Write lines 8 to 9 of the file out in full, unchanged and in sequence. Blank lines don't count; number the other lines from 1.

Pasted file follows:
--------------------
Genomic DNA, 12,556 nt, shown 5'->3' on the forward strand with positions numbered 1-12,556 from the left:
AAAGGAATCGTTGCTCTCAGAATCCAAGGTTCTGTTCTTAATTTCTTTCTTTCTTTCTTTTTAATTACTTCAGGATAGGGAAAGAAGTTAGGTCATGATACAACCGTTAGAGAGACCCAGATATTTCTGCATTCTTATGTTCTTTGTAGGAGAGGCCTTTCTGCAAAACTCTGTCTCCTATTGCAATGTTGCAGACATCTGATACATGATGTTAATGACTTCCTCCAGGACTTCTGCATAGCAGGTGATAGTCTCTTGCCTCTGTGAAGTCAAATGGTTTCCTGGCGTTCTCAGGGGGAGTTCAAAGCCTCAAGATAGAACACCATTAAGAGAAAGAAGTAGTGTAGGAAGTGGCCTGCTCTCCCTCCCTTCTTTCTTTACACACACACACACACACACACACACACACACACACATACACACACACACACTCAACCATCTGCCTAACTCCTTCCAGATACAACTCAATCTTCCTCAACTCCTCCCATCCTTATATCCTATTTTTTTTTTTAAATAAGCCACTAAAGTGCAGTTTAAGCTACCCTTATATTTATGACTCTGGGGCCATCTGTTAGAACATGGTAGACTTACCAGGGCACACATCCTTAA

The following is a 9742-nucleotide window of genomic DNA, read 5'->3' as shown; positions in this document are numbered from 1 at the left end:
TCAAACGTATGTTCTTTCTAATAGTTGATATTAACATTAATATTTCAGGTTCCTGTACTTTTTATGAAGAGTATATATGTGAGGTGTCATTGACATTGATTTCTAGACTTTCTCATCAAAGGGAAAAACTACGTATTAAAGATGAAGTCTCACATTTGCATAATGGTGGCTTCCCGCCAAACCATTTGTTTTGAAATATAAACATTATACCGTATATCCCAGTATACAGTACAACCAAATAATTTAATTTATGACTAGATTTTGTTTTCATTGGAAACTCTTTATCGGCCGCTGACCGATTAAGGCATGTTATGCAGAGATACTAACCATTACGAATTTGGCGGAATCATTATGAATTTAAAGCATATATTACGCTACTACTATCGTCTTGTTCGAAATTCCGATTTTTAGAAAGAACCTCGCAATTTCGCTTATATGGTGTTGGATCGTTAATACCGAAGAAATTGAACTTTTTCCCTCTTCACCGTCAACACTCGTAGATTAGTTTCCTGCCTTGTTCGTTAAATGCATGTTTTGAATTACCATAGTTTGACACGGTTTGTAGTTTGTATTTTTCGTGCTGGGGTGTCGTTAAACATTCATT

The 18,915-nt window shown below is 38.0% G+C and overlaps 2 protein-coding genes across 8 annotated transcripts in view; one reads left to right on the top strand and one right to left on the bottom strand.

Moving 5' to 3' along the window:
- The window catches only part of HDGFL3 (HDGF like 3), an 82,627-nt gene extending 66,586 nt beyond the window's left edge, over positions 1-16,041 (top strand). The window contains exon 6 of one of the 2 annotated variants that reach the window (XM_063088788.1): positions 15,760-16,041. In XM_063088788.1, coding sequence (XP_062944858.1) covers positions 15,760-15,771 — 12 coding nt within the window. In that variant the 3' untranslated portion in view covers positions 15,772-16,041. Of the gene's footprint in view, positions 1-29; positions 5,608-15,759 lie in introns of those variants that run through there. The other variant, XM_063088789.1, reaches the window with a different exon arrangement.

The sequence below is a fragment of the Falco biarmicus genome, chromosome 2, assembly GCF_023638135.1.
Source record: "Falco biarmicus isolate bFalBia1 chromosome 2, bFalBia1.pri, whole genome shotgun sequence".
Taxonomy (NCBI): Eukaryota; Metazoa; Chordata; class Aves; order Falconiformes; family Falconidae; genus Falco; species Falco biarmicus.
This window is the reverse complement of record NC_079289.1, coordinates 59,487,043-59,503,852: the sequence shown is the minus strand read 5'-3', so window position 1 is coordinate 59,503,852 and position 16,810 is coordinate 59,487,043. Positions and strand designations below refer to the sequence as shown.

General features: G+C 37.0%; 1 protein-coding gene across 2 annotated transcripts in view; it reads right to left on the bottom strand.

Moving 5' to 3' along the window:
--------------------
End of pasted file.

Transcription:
The sequence below is a fragment of the Falco biarmicus genome, chromosome 2, assembly GCF_023638135.1.
Source record: "Falco biarmicus isolate bFalBia1 chromosome 2, bFalBia1.pri, whole genome shotgun sequence".